Can the budget save South Africa from further credit rating downgrades?
The future of South Africa’s credit ratings hangs in the balance as the world waits to see what the 2018 budget will deliver.
The budget will be tabled in parliament on Wednesday afternoon when the finance minister is expected to announce plans to plug a mammoth R50-billion hole in revenues, and will also have to provide for other demands – such as free higher education for students from low-income households which is expected to cost up to R15-billion for this financial year.
The plan to address these issues, and many more that weigh on the budget, will provide clarity as to whether South Africa’s credit rating is doomed to be further downgraded into junk territory – or if a grace period will allow for the country to prove it can turn its fortunes around.
“The likelihood of further downgrades of South Africa’s sovereign credit ratings during 2018 appear to be remote in the light of recent political developments, including the election of Cyril Ramaphosa as the new president of the country,” said Conrad Beyers and Riaan de Jongh – academics at the University of Pretoria’s actuarial science department and the North-West University’s centre for business mathematics and informatics respectively.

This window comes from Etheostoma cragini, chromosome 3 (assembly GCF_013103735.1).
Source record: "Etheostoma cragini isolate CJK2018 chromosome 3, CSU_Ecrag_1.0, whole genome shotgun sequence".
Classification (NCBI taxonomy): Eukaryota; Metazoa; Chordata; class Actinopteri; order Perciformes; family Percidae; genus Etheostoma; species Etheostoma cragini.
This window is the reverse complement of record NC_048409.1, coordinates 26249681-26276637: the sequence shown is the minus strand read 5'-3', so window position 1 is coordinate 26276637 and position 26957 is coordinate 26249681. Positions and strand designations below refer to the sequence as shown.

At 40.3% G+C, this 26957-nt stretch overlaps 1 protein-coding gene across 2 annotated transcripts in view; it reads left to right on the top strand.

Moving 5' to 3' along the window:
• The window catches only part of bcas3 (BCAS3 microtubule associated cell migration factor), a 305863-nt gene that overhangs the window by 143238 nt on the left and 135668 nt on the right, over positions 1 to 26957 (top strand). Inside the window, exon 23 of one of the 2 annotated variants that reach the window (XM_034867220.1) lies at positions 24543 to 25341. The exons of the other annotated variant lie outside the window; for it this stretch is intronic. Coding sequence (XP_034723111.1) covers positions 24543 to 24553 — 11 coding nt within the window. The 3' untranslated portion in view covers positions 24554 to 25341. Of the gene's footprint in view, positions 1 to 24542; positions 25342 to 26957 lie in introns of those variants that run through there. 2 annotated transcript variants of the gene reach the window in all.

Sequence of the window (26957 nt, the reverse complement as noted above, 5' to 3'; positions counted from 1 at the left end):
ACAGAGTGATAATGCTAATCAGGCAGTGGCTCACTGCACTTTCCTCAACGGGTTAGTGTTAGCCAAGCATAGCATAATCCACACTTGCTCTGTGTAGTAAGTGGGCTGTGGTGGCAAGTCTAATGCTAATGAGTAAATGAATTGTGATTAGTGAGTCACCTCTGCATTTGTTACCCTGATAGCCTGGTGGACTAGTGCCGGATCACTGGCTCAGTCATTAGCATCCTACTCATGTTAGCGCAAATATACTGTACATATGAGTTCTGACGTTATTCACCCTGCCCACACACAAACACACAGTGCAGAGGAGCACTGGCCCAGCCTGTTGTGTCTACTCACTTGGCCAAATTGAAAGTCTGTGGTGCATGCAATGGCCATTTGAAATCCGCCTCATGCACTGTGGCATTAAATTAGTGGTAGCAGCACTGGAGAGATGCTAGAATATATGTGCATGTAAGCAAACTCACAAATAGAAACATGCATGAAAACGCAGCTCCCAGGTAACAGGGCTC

In fact, according to researchers at the two universities, “current positive sentiment and expectations of economic and political stability should prompt rating agencies to seriously consider upward adjustments of their ratings of South African sovereign debt”.
The credit rating is a reflection of how risky an investment South Africa is, and in turn what average interest rate it pays its lenders.
In April 2017, a few weeks after finance minister Pravin Gordhan was replaced with Malusi Gigaba, Fitch was the first to downgrade South Africa’s credit rate to sub-investment grade aka junk status.
In November last year, “the shocking abandonment of fiscal consolidation as a key policy anchor in the October 2017 Medium Term Budget Policy Statement led to the downgrade to sub investment grade by S&P and the credit watch by Moody’s,” said Johann Els, Old Mutual Investment group’s head of economic research.
If this happened South Africa’s debt would fall out of a prominent global bond and cause large tracker funds to sell off SA bonds.
“Should politics continue to improve and the Budget marks a return to fiscal consolidation, then Moody’s might be willing to postpone a credit rating downgrade and the rand could hold onto its gains,” said Els. Chief executive at the South African Institute of Race Relations, Frans Cronje, said that if a compelling case for growth and fiscal prudence could be made in the budget “the odds of a further rating downgrade fall to below 50%”, he said.